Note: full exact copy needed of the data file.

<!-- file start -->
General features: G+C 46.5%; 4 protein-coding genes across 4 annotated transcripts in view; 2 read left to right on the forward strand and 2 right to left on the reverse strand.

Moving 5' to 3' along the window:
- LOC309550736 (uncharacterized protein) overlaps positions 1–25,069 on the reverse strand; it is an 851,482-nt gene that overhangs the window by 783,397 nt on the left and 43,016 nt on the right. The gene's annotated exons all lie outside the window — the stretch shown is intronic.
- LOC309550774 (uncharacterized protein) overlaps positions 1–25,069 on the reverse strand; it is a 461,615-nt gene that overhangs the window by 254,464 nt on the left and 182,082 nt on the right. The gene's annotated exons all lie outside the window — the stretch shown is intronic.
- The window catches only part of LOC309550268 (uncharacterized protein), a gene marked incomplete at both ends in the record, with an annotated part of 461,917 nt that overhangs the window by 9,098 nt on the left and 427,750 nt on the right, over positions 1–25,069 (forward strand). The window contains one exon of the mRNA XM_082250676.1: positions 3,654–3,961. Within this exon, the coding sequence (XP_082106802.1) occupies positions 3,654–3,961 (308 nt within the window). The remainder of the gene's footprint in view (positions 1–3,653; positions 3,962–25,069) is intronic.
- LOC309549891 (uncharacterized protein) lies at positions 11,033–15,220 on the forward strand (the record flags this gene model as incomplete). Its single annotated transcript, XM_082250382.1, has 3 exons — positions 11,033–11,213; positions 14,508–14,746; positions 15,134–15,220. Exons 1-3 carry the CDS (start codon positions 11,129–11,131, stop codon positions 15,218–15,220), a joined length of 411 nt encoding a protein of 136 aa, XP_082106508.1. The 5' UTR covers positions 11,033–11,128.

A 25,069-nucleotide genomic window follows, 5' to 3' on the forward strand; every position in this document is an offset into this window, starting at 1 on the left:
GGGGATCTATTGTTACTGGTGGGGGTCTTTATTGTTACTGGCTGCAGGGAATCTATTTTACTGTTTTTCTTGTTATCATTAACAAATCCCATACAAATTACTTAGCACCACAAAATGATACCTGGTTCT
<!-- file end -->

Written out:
General features: G+C 46.5%; 4 protein-coding genes across 4 annotated transcripts in view; 2 read left to right on the forward strand and 2 right to left on the reverse strand.

Moving 5' to 3' along the window:
- LOC309550736 (uncharacterized protein) overlaps positions 1–25,069 on the reverse strand; it is an 851,482-nt gene that overhangs the window by 783,397 nt on the left and 43,016 nt on the right. The gene's annotated exons all lie outside the window — the stretch shown is intronic.
- LOC309550774 (uncharacterized protein) overlaps positions 1–25,069 on the reverse strand; it is a 461,615-nt gene that overhangs the window by 254,464 nt on the left and 182,082 nt on the right. The gene's annotated exons all lie outside the window — the stretch shown is intronic.
- The window catches only part of LOC309550268 (uncharacterized protein), a gene marked incomplete at both ends in the record, with an annotated part of 461,917 nt that overhangs the window by 9,098 nt on the left and 427,750 nt on the right, over positions 1–25,069 (forward strand). The window contains one exon of the mRNA XM_082250676.1: positions 3,654–3,961. Within this exon, the coding sequence (XP_082106802.1) occupies positions 3,654–3,961 (308 nt within the window). The remainder of the gene's footprint in view (positions 1–3,653; positions 3,962–25,069) is intronic.
- LOC309549891 (uncharacterized protein) lies at positions 11,033–15,220 on the forward strand (the record flags this gene model as incomplete). Its single annotated transcript, XM_082250382.1, has 3 exons — positions 11,033–11,213; positions 14,508–14,746; positions 15,134–15,220. Exons 1-3 carry the CDS (start codon positions 11,129–11,131, stop codon positions 15,218–15,220), a joined length of 411 nt encoding a protein of 136 aa, XP_082106508.1. The 5' UTR covers positions 11,033–11,128.

A 25,069-nucleotide genomic window follows, 5' to 3' on the forward strand; every position in this document is an offset into this window, starting at 1 on the left:
GGGGATCTATTGTTACTGGTGGGGGTCTTTATTGTTACTGGCTGCAGGGAATCTATTTTACTGTTTTTCTTGTTATCATTAACAAATCCCATACAAATTACTTAGCACCACAAAATGATACCTGGTTCT